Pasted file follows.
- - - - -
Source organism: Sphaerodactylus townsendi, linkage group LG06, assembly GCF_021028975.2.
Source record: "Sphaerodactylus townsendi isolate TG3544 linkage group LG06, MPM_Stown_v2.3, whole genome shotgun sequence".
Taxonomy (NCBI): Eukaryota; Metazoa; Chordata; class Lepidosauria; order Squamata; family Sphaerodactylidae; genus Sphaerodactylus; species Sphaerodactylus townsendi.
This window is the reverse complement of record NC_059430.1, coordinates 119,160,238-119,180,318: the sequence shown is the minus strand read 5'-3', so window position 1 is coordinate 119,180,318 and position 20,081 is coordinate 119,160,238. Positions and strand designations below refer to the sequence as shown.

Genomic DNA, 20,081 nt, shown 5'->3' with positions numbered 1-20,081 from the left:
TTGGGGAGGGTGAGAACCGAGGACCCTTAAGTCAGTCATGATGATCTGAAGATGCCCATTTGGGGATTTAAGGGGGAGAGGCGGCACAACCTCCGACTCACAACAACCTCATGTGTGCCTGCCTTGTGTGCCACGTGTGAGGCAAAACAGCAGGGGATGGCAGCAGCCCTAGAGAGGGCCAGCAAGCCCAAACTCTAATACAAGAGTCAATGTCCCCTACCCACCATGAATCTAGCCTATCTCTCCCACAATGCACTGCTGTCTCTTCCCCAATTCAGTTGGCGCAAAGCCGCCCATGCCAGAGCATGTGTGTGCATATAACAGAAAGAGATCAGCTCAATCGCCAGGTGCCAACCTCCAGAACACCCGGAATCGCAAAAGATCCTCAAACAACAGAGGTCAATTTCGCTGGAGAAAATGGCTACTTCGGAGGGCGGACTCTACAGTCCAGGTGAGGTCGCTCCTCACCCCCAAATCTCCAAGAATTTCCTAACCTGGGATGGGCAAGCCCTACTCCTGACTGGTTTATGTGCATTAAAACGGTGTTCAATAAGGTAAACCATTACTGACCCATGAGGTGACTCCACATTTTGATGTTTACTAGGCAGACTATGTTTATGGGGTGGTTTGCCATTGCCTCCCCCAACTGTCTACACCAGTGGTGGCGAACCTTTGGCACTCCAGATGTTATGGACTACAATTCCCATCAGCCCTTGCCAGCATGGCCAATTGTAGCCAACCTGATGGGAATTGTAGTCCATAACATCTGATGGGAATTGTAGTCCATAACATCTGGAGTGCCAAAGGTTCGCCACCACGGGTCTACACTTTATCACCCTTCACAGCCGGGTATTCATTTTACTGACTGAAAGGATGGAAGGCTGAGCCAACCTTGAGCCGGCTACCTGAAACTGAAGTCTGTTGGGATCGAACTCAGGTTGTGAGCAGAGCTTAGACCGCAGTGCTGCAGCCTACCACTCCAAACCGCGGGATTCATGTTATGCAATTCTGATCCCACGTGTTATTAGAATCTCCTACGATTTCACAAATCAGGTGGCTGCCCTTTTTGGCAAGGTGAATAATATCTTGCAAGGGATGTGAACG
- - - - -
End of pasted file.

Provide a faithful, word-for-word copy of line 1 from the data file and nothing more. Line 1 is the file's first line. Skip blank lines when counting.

Source organism: Sphaerodactylus townsendi, linkage group LG06, assembly GCF_021028975.2.